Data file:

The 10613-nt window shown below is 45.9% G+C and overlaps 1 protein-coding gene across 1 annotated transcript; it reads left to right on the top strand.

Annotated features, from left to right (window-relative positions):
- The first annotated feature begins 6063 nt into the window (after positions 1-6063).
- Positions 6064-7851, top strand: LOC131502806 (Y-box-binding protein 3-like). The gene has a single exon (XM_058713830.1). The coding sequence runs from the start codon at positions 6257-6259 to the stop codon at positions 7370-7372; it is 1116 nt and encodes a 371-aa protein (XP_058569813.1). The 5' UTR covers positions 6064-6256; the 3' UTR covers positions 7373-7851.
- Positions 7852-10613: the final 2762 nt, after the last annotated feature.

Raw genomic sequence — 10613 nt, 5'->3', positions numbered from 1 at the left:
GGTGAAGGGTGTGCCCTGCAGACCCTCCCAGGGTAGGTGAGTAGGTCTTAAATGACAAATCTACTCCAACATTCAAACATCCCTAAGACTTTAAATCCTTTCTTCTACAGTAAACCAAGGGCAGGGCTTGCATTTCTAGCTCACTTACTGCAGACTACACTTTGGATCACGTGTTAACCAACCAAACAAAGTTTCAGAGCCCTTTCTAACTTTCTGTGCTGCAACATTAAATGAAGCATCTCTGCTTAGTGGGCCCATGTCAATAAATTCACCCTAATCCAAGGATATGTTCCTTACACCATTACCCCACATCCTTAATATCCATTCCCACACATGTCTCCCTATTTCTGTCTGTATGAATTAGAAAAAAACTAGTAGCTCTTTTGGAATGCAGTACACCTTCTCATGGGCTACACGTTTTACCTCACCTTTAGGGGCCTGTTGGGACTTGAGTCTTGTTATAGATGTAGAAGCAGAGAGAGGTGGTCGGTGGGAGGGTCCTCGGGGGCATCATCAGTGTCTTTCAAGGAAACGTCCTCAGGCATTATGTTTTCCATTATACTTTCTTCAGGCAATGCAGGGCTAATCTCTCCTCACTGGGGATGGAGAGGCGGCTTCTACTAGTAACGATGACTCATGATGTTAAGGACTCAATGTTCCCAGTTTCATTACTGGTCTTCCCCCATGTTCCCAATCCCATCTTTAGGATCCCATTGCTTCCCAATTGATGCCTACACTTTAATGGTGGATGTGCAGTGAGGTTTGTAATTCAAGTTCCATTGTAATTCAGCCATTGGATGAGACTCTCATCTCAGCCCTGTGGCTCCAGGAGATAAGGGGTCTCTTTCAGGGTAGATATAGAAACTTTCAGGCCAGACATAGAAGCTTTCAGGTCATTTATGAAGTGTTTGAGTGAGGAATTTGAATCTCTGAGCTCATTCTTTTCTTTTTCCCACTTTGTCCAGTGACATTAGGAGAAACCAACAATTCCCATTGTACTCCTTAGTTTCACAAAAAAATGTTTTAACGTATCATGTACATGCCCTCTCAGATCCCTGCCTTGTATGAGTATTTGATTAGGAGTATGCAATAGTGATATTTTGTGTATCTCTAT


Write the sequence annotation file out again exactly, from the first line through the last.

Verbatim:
The 10613-nt window shown below is 45.9% G+C and overlaps 1 protein-coding gene across 1 annotated transcript; it reads left to right on the top strand.

Annotated features, from left to right (window-relative positions):
- The first annotated feature begins 6063 nt into the window (after positions 1-6063).
- Positions 6064-7851, top strand: LOC131502806 (Y-box-binding protein 3-like). The gene has a single exon (XM_058713830.1). The coding sequence runs from the start codon at positions 6257-6259 to the stop codon at positions 7370-7372; it is 1116 nt and encodes a 371-aa protein (XP_058569813.1). The 5' UTR covers positions 6064-6256; the 3' UTR covers positions 7373-7851.
- Positions 7852-10613: the final 2762 nt, after the last annotated feature.

Raw genomic sequence — 10613 nt, 5'->3', positions numbered from 1 at the left:
GGTGAAGGGTGTGCCCTGCAGACCCTCCCAGGGTAGGTGAGTAGGTCTTAAATGACAAATCTACTCCAACATTCAAACATCCCTAAGACTTTAAATCCTTTCTTCTACAGTAAACCAAGGGCAGGGCTTGCATTTCTAGCTCACTTACTGCAGACTACACTTTGGATCACGTGTTAACCAACCAAACAAAGTTTCAGAGCCCTTTCTAACTTTCTGTGCTGCAACATTAAATGAAGCATCTCTGCTTAGTGGGCCCATGTCAATAAATTCACCCTAATCCAAGGATATGTTCCTTACACCATTACCCCACATCCTTAATATCCATTCCCACACATGTCTCCCTATTTCTGTCTGTATGAATTAGAAAAAAACTAGTAGCTCTTTTGGAATGCAGTACACCTTCTCATGGGCTACACGTTTTACCTCACCTTTAGGGGCCTGTTGGGACTTGAGTCTTGTTATAGATGTAGAAGCAGAGAGAGGTGGTCGGTGGGAGGGTCCTCGGGGGCATCATCAGTGTCTTTCAAGGAAACGTCCTCAGGCATTATGTTTTCCATTATACTTTCTTCAGGCAATGCAGGGCTAATCTCTCCTCACTGGGGATGGAGAGGCGGCTTCTACTAGTAACGATGACTCATGATGTTAAGGACTCAATGTTCCCAGTTTCATTACTGGTCTTCCCCCATGTTCCCAATCCCATCTTTAGGATCCCATTGCTTCCCAATTGATGCCTACACTTTAATGGTGGATGTGCAGTGAGGTTTGTAATTCAAGTTCCATTGTAATTCAGCCATTGGATGAGACTCTCATCTCAGCCCTGTGGCTCCAGGAGATAAGGGGTCTCTTTCAGGGTAGATATAGAAACTTTCAGGCCAGACATAGAAGCTTTCAGGTCATTTATGAAGTGTTTGAGTGAGGAATTTGAATCTCTGAGCTCATTCTTTTCTTTTTCCCACTTTGTCCAGTGACATTAGGAGAAACCAACAATTCCCATTGTACTCCTTAGTTTCACAAAAAAATGTTTTAACGTATCATGTACATGCCCTCTCAGATCCCTGCCTTGTATGAGTATTTGATTAGGAGTATGCAATAGTGATATTTTGTGTATCTCTAT